"More than words: The role of multiword units in language learning and use"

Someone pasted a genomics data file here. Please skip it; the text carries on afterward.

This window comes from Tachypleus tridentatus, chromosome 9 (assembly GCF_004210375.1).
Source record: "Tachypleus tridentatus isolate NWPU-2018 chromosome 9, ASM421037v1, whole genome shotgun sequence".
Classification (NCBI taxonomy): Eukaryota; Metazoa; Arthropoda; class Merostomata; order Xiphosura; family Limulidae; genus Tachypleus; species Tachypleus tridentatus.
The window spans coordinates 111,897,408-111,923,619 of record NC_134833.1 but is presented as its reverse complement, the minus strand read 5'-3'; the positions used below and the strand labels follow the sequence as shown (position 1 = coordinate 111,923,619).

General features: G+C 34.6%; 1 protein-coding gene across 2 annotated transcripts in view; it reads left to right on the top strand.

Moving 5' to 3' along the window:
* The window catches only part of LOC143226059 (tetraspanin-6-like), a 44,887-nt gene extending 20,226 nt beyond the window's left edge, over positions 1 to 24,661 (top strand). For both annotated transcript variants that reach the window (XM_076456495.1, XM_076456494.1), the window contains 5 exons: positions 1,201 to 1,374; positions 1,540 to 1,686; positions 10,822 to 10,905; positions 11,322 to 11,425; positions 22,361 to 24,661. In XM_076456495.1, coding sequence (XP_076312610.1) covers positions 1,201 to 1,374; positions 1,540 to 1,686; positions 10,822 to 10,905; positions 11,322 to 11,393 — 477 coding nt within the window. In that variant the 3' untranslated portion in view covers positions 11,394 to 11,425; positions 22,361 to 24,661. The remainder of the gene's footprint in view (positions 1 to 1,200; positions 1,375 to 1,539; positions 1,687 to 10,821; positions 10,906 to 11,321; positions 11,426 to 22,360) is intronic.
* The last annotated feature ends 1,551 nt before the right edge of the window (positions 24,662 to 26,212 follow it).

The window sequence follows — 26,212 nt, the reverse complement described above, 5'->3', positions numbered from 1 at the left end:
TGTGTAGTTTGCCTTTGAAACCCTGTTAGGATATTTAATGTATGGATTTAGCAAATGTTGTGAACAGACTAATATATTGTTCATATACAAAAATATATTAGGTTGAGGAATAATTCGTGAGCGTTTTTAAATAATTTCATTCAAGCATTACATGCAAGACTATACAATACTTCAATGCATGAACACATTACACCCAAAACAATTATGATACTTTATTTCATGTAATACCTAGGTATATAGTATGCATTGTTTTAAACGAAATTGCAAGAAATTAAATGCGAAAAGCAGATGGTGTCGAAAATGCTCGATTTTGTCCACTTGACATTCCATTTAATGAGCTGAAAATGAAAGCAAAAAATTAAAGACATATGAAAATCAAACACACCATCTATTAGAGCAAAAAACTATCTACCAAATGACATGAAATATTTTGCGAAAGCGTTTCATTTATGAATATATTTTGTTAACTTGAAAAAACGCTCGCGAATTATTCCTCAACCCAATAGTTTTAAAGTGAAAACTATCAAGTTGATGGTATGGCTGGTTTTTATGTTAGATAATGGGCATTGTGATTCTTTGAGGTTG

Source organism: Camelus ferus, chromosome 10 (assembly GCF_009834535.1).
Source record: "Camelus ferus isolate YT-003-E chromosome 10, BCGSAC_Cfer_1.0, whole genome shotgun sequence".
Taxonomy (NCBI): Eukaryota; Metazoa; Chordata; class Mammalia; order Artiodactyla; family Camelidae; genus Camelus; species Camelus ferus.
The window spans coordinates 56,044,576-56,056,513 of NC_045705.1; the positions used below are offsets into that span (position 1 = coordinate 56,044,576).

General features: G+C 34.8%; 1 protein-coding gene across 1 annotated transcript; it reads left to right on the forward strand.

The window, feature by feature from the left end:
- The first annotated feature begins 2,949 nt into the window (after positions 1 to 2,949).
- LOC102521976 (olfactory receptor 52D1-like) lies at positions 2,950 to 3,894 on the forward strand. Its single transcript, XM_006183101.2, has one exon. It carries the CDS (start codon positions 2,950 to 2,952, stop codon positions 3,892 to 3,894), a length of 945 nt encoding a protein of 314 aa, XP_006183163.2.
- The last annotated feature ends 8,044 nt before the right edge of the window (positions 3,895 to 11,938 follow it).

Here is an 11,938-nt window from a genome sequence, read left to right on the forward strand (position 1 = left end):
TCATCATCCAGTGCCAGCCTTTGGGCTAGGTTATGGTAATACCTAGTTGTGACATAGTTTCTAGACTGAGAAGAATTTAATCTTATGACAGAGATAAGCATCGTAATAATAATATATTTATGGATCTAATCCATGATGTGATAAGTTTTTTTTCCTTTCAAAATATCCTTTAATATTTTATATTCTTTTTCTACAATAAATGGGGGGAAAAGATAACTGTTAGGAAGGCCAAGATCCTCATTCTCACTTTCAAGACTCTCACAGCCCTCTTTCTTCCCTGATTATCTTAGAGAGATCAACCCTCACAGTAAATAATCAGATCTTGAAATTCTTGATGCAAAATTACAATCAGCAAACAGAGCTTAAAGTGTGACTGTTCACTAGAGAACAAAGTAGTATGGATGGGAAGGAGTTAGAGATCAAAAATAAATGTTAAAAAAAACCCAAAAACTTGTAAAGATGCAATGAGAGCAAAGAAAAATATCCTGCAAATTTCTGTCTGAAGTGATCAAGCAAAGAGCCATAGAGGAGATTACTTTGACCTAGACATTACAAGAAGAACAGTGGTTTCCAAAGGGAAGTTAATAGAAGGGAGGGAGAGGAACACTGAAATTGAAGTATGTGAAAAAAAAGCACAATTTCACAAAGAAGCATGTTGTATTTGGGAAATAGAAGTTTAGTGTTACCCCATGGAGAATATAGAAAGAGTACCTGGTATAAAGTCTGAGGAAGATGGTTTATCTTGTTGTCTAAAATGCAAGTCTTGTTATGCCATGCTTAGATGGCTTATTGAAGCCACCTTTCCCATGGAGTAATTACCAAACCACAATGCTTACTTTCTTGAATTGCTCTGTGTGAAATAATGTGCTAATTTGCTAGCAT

Why are children better language learners than adults despite being worse at a range of other cognitive tasks? This question has been the centre of much debate because of its’ implications for the question of nature vs. nurture in language learning. Previous accounts have focused on cognitive or biological differences between children and adults. In my research, I focus instead on the way prior knowledge and experience impact the linguistic units that children and adults learn from. In particular, I propose that children rely more than adults on multiword units in learning language and that this impacts learning outcomes and can help explain why adults struggle with certain aspects of language more than others. The proposal offers an additional perspective on child-adult differences by re-assessing the the basic building blocks of language. Traditionally, words are seen as the basic building blocks for language. Multiword sequences, in contrast, are thought to be generated from words and rarely treated as units. Recent years have seen a shift from this perspective with growing evidence for the role of multiword units in language learning and use. In this talk, I will present developmental, computational and psycholinguistic findings to argue that (a) multiword units are integral building blocks in language, (b) that they play an important role in first language acquisition and can facilitate learning of grammatical relations, and (c) that adults rely on them less, a pattern which can explain (some of) the differences between children and adults in language learning. I will end by presenting recent findings on the way experience impacts statistical learning in children and adults and discuss implications for models of language use and representation.